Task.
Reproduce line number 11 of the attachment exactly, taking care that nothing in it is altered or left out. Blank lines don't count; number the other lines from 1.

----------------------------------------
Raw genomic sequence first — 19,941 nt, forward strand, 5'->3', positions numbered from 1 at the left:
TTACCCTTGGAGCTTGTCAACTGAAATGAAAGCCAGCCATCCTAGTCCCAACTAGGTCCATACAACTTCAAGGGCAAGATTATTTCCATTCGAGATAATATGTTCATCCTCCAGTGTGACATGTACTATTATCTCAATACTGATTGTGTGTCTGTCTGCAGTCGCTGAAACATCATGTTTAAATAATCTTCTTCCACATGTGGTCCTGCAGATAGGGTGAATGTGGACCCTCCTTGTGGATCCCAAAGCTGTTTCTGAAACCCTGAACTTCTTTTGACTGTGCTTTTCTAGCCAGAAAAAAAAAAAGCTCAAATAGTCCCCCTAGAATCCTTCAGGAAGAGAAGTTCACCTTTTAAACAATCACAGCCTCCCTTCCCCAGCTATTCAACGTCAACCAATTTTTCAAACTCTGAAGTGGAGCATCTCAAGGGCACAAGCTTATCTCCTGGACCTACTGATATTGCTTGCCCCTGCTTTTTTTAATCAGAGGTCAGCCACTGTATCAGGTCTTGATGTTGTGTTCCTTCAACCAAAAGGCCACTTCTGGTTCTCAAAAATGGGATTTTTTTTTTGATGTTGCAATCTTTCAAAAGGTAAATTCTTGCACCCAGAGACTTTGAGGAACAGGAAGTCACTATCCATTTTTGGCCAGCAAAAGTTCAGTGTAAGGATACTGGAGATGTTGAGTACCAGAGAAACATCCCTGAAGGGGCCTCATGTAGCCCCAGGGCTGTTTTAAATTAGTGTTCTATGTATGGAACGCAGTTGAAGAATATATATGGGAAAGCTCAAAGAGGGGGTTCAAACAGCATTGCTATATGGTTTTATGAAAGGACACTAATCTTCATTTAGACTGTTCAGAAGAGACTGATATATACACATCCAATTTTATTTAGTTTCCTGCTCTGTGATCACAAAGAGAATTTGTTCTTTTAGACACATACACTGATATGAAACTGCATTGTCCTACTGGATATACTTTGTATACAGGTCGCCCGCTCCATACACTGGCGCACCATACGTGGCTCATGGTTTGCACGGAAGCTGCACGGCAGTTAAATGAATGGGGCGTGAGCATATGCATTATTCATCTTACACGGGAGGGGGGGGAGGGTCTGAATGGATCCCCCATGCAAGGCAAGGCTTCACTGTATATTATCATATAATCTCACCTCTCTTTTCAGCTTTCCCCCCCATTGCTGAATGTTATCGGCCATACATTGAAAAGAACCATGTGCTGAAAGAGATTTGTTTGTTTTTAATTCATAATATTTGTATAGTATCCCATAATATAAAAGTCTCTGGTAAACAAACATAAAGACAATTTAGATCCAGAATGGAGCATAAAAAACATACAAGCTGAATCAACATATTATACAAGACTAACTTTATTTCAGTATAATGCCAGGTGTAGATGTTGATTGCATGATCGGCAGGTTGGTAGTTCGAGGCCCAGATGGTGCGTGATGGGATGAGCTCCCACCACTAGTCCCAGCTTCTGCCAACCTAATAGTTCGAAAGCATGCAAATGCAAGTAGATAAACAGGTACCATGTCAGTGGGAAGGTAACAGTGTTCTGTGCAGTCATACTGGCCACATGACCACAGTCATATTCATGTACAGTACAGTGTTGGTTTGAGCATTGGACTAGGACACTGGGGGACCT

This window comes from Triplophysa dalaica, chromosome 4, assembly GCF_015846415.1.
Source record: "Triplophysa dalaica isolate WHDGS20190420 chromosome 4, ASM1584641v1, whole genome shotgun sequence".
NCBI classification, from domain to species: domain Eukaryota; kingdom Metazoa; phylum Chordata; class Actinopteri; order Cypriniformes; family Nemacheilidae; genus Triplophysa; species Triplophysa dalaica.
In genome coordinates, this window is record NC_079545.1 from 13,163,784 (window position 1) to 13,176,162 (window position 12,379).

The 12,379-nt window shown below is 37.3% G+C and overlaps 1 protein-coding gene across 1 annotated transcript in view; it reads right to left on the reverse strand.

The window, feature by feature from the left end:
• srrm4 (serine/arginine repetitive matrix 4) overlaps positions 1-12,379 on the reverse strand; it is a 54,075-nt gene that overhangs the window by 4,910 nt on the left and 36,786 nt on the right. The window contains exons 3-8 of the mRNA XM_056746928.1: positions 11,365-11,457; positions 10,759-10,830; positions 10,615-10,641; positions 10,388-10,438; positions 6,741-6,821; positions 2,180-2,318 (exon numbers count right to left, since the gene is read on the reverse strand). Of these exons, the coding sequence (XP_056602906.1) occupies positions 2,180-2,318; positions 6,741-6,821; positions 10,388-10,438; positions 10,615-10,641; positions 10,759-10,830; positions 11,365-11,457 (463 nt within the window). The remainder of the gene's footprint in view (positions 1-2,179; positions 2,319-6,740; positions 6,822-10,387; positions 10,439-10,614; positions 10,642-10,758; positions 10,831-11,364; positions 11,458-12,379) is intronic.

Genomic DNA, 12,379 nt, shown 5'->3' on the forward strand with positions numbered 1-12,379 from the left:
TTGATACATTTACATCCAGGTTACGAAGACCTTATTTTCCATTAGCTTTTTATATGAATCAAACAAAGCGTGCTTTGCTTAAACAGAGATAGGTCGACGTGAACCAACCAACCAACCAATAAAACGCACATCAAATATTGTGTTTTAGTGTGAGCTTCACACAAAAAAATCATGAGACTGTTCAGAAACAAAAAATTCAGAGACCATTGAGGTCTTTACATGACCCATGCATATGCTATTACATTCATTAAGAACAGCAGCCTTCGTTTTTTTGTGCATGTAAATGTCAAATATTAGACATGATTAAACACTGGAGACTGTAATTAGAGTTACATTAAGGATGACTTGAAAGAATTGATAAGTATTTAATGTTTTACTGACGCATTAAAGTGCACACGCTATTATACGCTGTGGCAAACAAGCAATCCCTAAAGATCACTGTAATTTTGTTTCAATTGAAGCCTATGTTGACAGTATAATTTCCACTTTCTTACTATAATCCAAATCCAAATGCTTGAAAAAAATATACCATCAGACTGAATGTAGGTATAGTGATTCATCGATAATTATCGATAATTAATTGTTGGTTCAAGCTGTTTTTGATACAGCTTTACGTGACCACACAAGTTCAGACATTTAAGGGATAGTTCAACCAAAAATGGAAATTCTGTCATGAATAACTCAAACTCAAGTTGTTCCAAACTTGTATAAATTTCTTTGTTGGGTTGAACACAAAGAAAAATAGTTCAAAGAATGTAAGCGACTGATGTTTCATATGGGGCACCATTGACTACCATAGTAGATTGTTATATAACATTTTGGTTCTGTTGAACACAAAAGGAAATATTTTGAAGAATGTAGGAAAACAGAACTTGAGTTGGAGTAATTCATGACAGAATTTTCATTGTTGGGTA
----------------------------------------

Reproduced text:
TTGATACATTTACATCCAGGTTACGAAGACCTTATTTTCCATTAGCTTTTTATATGAATCAAACAAAGCGTGCTTTGCTTAAACAGAGATAGGTCGACGTGAACCAACCAACCAACCAATAAAACGCACATCAAATATTGTGTTTTAGTGTGAGCTTCACACAAAAAAATCATGAGACTGTTCAGAAACAAAAAATTCAGAGACCATTGAGGTCTTTACATGACCCATGCATATGCTATTACATTCATTAAGAACAGCAGCCTTCGTTTTTTTGTGCATGTAAATGTCAAATATTAGACATGATTAAACACTGGAGACTGTAATTAGAGTTACATTAAGGATGACTTGAAAGAATTGATAAGTATTTAATGTTTTACTGACGCATTAAAGTGCACACGCTATTATACGCTGTGGCAAACAAGCAATCCCTAAAGATCACTGTAATTTTGTTTCAATTGAAGCCTATGTTGACAGTATAATTTCCACTTTCTTACTATAATCCAAATCCAAATGCTTGAAAAAAATATACCATCAGACTGAATGTAGGTATAGTGATTCATCGATAATTATCGATAATTAATTGTTGGTTCAAGCTGTTTTTGATACAGCTTTACGTGACCACACAAGTTCAGACATTTAAGGGATAGTTCAACCAAAAATGGAAATTCTGTCATGAATAACTCAAACTCAAGTTGTTCCAAACTTGTATAAATTTCTTTGTTGGGTTGAACACAAAGAAAAATAGTTCAAAGAATGTAAGCGACTGATGTTTCATATGGGGCACCATTGACTACCATAGTAGATTGTTATATAACATTTTGGTTCTGTTGAACACAAAAGGAAATATTTTGAAGAATGTAGGAAAACAGAACTTGAGTTGGAGTAATTCATGACAGAATTTTCATTGTTGGGTA